Lots of other people live tax-free, too. I have Donald Trump’s tax records for four years early in his career. He paid no taxes for two of those years. Big real-estate investors enjoy tax-free living under a 1993 law President Clinton signed. It lets “professional” real-estate investors use paper losses like depreciation on their buildings against any cash income, even if they end up with negative incomes like Trump.

Frank and Jamie McCourt, who own the Los Angeles Dodgers, have not paid any income taxes since at least 2004, their divorce case revealed. Yet they spent $45 million one year alone. How? They just borrowed against Dodger ticket revenue and other assets. To the IRS, they look like paupers.

In Wisconsin, Terrence Wall, who unsuccessfully sought the Republican nomination for U.S. Senate in 2010, paid no income taxes on as much as $14 million of recent income, his disclosure forms showed. Asked about his living tax-free while working people pay taxes, he had a simple response: everyone should pay less.

5. And (surprise!) since Reagan , only the wealthy have gained significant income.

The Heritage Foundation, the Cato Institute, and similar conservative marketing organizations tell us relentlessly that lower tax rates will make us all better off.

“When tax rates are reduced, the economy’s growth rate improves and living standards increase,” according to Daniel J. Mitchell, an economist at Heritage until he joined Cato. He says that supply-side economics is “the simple notion that lower tax rates will boost work, saving, investment, and entrepreneurship.”

When Reagan was elected president, the marginal tax rate for income was 70 percent. He cut it to 50 percent and then 28 percent starting in 1987. It was raised by George H.W. Bush and Clinton and then cut by George W. Bush. The top rate is now 35 percent.

Since 1980, when President Reagan won election promising prosperity through tax cuts, the average income of the vast majority — the bottom 90 percent of Americans — has increased a meager $303, or 1 percent. Put another way, for each dollar people in the vast majority made in 1980, in 2008 their income was up to $1.01.

Those at the top did better. The top 1 percent’s average income more than doubled to $1.1 million, according to an analysis of tax data by economists Thomas Piketty and Emmanuel Saez. The really rich, the top 10th of 1 percent, each enjoyed almost $4 in 2008 for each dollar in 1980.

The top 300,000 Americans now enjoy almost as much income as the bottom 150 million, the data show.

6. When it comes to corporations, the story is much the same — less taxes.

Corporate profits in 2008, the latest year for which data is available, were $1.8 billion, up almost 12 percent from $1.6 billion in 2000. Yet even though corporate tax rates have not been cut, corporate income-tax revenues fell to $230 billion from $249 billion — an 8 percent decline, thanks to a number of loopholes. The official 2010 profit numbers are not added up and released by the government, but the amount paid in corporate taxes is: in 2010 they fell further, to $191 billion — a decline of more than 23 percent compared with 2000.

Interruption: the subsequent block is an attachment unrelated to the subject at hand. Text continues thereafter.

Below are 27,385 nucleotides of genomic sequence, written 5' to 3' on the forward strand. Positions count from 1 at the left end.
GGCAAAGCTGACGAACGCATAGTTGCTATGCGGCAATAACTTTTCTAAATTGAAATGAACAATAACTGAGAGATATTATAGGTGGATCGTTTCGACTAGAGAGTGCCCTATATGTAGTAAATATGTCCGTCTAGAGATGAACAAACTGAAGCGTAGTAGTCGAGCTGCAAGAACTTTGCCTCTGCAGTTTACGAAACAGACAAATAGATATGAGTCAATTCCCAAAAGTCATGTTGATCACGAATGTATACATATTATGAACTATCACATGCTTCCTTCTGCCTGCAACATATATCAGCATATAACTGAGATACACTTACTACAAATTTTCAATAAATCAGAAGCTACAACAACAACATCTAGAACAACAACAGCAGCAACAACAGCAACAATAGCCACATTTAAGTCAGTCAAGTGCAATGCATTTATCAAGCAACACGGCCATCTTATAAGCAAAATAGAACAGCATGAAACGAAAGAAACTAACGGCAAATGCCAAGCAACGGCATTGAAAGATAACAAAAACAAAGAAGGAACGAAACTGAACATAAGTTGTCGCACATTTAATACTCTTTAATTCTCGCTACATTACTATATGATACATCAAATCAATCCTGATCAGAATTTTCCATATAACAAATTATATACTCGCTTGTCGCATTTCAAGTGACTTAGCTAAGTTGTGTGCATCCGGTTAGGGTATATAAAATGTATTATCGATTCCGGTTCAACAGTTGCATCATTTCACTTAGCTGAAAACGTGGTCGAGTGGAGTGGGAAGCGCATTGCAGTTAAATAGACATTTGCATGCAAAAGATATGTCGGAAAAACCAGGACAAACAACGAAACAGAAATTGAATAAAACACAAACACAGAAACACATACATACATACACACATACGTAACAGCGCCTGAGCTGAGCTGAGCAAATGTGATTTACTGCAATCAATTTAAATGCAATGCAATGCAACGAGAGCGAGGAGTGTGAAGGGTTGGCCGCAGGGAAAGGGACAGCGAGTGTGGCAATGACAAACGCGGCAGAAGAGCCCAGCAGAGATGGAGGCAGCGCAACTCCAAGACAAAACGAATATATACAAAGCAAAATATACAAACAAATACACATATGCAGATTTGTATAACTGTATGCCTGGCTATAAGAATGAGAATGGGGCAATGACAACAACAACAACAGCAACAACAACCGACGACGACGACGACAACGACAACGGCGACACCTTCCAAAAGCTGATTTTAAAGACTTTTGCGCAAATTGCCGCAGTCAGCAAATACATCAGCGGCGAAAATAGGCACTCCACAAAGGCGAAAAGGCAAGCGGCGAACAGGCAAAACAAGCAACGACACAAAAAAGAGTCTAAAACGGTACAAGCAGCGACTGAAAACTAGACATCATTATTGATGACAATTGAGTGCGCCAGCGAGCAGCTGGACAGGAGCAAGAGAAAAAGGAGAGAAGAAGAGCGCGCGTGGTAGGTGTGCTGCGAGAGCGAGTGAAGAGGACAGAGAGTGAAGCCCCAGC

7. Some corporate tax breaks destroy jobs.

Despite all the noise that America has the world’s second highest corporate tax rate, the actual taxes paid by corporations are falling because of the growing number of loopholes and companies shifting profits to tax havens like the Cayman Islands.

And right now America’s corporations are sitting on close to $2 trillion in cash that is not being used to build factories, create jobs or anything else, but act as an insurance policy for managers unwilling to take the risk of actually building the businesses they are paid so well to run. That cash hoard, by the way, works out to nearly $13,000 per taxpaying household.

A corporate tax rate that is too low actually destroys jobs. That’s because a higher tax rate encourages businesses (who don’t want to pay taxes) to keep the profits in the business and reinvest, rather than pull them out as profits and have to pay high taxes.

The 2004 American Jobs Creation Act, which passed with bipartisan support, allowed more than 800 companies to bring profits that were untaxed but overseas back to the United States. Instead of paying the usual 35 percent tax, the companies paid just 5.25 percent.

The companies said bringing the money home — “repatriating” it, they called it — would mean lots of jobs. Sen. John Ensign, the Nevada Republican, put the figure at 660,000 new jobs.

Pfizer, the drug company, was the biggest beneficiary. It brought home $37 billion, saving $11 billion in taxes. Almost immediately it started firing people. Since the law took effect, it has let 40,000 workers go. In all, it appears that at least 100,000 jobs were destroyed.

Now Congressional Republicans and some Democrats are gearing up again to pass another tax holiday, promoting a new Jobs Creation Act. It would affect 10 times as much money as the 2004 law.

8. Republicans like taxes too.

President Reagan signed into law 11 tax increases, targeted at people down the income ladder. His administration and the Washington press corps called the increases “revenue enhancers.” Among other things, Reagan hiked Social Security taxes so high that by the end of 2008, the government had collected more than $2 trillion in surplus tax.